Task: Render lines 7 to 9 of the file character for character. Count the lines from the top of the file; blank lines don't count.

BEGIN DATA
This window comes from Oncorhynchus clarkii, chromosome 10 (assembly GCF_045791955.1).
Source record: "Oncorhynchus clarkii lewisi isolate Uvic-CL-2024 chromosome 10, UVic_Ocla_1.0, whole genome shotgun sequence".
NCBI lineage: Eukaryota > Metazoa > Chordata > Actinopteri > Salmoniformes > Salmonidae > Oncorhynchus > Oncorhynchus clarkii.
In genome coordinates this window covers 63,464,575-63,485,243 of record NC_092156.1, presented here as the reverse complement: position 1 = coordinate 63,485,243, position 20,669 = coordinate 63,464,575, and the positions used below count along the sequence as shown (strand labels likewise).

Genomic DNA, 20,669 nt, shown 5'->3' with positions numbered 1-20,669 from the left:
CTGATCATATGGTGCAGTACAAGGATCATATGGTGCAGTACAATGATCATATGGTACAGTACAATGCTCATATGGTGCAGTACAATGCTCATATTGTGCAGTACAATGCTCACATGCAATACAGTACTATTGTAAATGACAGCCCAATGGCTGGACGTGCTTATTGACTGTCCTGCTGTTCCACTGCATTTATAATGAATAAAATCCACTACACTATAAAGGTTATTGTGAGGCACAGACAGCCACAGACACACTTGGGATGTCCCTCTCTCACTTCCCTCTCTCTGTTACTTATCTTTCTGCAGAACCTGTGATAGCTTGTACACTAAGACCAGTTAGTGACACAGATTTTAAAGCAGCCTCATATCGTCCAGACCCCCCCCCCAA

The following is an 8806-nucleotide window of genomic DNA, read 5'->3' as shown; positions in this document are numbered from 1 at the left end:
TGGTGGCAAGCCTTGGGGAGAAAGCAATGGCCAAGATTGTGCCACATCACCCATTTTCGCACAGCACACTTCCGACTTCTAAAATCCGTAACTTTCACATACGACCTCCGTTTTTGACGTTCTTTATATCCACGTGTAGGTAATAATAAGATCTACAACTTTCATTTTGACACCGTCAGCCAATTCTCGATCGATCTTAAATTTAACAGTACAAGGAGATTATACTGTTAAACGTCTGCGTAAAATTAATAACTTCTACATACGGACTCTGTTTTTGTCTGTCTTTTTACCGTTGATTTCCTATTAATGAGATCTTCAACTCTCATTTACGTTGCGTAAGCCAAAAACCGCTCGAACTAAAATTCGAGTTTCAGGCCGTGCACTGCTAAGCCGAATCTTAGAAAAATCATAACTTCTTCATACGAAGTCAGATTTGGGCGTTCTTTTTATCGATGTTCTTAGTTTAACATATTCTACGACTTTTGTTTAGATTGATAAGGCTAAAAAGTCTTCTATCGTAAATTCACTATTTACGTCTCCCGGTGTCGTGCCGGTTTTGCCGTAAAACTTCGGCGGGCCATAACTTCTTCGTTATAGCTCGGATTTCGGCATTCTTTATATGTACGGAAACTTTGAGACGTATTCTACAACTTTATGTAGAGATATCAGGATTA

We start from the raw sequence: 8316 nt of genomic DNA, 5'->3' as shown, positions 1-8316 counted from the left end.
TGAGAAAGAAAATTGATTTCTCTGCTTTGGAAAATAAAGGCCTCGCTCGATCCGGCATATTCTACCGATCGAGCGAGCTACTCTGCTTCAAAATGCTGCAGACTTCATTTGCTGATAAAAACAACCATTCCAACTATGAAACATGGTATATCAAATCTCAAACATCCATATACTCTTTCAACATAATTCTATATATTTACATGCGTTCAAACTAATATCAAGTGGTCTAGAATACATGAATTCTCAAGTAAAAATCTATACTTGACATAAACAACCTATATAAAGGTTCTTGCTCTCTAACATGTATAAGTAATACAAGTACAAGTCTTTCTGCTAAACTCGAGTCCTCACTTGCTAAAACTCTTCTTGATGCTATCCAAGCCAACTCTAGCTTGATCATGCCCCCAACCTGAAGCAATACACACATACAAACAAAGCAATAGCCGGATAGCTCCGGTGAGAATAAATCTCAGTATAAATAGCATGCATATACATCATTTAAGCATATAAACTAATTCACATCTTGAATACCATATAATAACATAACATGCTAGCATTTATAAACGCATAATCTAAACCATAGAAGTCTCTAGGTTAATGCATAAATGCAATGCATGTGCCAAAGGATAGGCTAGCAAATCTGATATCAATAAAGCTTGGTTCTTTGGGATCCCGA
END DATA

The following is an 8806-nucleotide window of genomic DNA, read 5'->3' as shown; positions in this document are numbered from 1 at the left end:
TGGTGGCAAGCCTTGGGGAGAAAGCAATGGCCAAGATTGTGCCACATCACCCATTTTCGCACAGCACACTTCCGACTTCTAAAATCCGTAACTTTCACATACGACCTCCGTTTTTGACGTTCTTTATATCCACGTGTAGGTAATAATAAGATCTACAACTTTCATTTTGACACCGTCAGCCAATTCTCGATCGATCTTAAATTTAACAGTACAAGGAGATTATACTGTTAAACGTCTGCGTAAAATTAATAACTTCTACATACGGACTCTGTTTTTGTCTGTCTTTTTACCGTTGATTTCCTATTAATGAGATCTTCAACTCTCATTTACGTTGCGTAAGCCAAAAACCGCTCGAACTAAAATTCGAGTTTCAGGCCGTGCACTGCTAAGCCGAATCTTAGAAAAATCATAACTTCTTCATACGAAGTCAGATTTGGGCGTTCTTTTTATCGATGTTCTTAGTTTAACATATTCTACGACTTTTGTTTAGATTGATAAGGCTAAAAAGTCTTCTATCGTAAATTCACTATTTACGTCTCCCGGTGTCGTGCCGGTTTTGCCGTAAAACTTCGGCGGGCCATAACTTCTTCGTTATAGCTCGGATTTCGGCATTCTTTATATGTACGGAAACTTTGAGACGTATTCTACAACTTTATGTAGAGATATCAGGATTA

We start from the raw sequence: 8316 nt of genomic DNA, 5'->3' as shown, positions 1-8316 counted from the left end.